There are plenty of things that you might expect to happen when you’re pregnant: morning sickness (which is misnamed — it’s often “all day sickness”), feeling exhausted, and craving bizarre combinations of food. But one thing that many pregnant people experience, but that might take you by surprise, is feeling pissed, at everything and everyone. No matter how much you wanted to be pregnant or what other stressors are going on in your life, many people are caught by surprise at how irritable, weepy, or just plain angry they can feel during pregnancy.
I consider myself a pretty even-keeled person, and was taken by surprise by how much pregnancy changed that. When we showed our father-in-law an early black-and-white ultrasound picture, he joked that our baby-to-be looked like “a puppy.” I was furious with him, and then cried about this silly joke... six separate times. I both knew that it wasn’t that bad (I’d never been so offended by a joke of his before!), and couldn’t change the way I felt, which was some combination of both angry and devastated. But why does pregnancy often make you so irritable? And what’s normal irritability versus something to be concerned about?
Is it normal to feel irritated during pregnancy?
In a word, yes. When you take into account all the physical realities of pregnancy, which can include nausea, constipation, insomnia, pain, and exhaustion, just to name a few, it would be strange if you didn’t feel somewhat peeved. And that’s before you get into the hormonal shifts that pregnancy can bring. “It’s normal for expectant parents to experience feelings of irritability or anxiety during their pregnancy. Just as many individuals notice a shift in mood each month before their period starts, a pregnant individual might experience some mood fluctuations as their hormones surge and stabilize in order to establish and maintain the pregnancy,” Kirsten Brunner, Licensed Professional Counselor and perinatal specialist, tells Romper via email.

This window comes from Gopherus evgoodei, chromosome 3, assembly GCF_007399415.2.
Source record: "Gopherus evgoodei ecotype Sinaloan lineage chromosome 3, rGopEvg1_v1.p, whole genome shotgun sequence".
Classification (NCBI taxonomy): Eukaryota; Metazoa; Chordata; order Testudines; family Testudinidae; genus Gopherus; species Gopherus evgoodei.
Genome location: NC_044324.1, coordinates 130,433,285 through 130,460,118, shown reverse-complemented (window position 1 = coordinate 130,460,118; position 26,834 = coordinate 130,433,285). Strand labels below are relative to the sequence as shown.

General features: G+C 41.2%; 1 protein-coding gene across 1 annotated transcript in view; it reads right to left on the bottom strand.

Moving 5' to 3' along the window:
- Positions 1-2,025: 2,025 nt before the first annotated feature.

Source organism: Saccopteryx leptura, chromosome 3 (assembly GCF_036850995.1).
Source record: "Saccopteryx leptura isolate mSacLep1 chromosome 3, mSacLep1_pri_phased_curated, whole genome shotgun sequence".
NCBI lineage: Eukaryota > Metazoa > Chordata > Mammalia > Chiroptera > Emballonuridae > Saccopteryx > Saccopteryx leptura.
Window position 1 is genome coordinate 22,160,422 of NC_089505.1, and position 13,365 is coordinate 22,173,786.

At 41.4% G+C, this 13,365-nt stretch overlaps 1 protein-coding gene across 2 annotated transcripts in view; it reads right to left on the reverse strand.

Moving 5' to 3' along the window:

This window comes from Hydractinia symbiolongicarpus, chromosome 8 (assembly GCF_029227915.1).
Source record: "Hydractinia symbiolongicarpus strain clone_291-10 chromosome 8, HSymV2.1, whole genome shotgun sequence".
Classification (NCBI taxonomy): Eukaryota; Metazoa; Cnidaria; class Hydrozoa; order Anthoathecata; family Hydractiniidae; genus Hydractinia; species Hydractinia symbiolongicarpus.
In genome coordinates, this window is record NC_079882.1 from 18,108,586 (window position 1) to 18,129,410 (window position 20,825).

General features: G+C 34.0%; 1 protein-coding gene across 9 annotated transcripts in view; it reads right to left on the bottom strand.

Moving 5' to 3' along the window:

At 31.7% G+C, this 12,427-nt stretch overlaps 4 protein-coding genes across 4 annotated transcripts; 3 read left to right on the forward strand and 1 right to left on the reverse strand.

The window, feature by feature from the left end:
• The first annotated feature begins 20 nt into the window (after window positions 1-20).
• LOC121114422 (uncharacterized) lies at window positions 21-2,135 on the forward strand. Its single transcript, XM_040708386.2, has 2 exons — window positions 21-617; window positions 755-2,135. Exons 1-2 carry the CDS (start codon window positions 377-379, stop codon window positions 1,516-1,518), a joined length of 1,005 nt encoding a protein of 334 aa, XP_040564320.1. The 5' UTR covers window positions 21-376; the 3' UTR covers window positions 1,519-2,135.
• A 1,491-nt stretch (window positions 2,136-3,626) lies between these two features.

What is normal pregnancy irritability and when should you be concerned?
“General irritability, moodiness, or even some weepiness are usually nothing to be concerned about if the pregnant individual is also experiencing feelings of joy, general optimism, and positivity,” Brunner explains. But if you’re feeling miserable all the time, you should take that seriously. For someone who finds themselves “feeling consistently irritable, rageful or hopeless,” Brunner says, “I would encourage them to talk with their doctor, a counselor, and/or a psychiatrist.”
Though postpartum depression has finally gotten some attention as a serious condition in recent decades, antenatal depression isn’t a word that most people know. Research suggests that about 7% of pregnant women experience depression during pregnancy, and major irritability can be a symptom of depression. According to the American College of Obstetricians and Gynecologists (ACGOG), untreated antenatal depression can increase your risk for postpartum depression. Depression can present many different ways and some people — even some doctors — don’t realize that feeling angry and on edge can be a symptom of depression. But NPR reported that there is a “strong link between irritability and depression” and that approximately one in three depressed people experience “overt irritability or anger.” So, if you feel yourself feeling consistently angry in a way that interferes with your life, don’t dismiss it as just “pregnancy hormones.”
What can help you feel less irritable during pregnancy?
Obviously, the simplest solution to any pregnancy-related issue is, you know, have your baby (though that’s not exactly a solution to this problem — the sleep deprivation of the newborn days can make even the calmest person want to throw things and scream). In the meantime, Brunner suggests that pregnant people try to get as much rest as possible. Pregnancy is exhausting, and exhausted people are more likely to be irritable. Another thing that might help is letting go of the idea that you need to tie up every loose end at your job and have an Instagram-worthy nursery by the time your baby gets here. Pregnant people, Brunner says, “Might feel that they need to accomplish as much as possible before baby arrives, but it just as important that they make time for replenishing activities and relaxation. The more that they take care of themselves and their body before the birth, the more prepared they will be for the postpartum period.”
Kirsten Brunner, Licensed Professional Counselor and perinatal specialist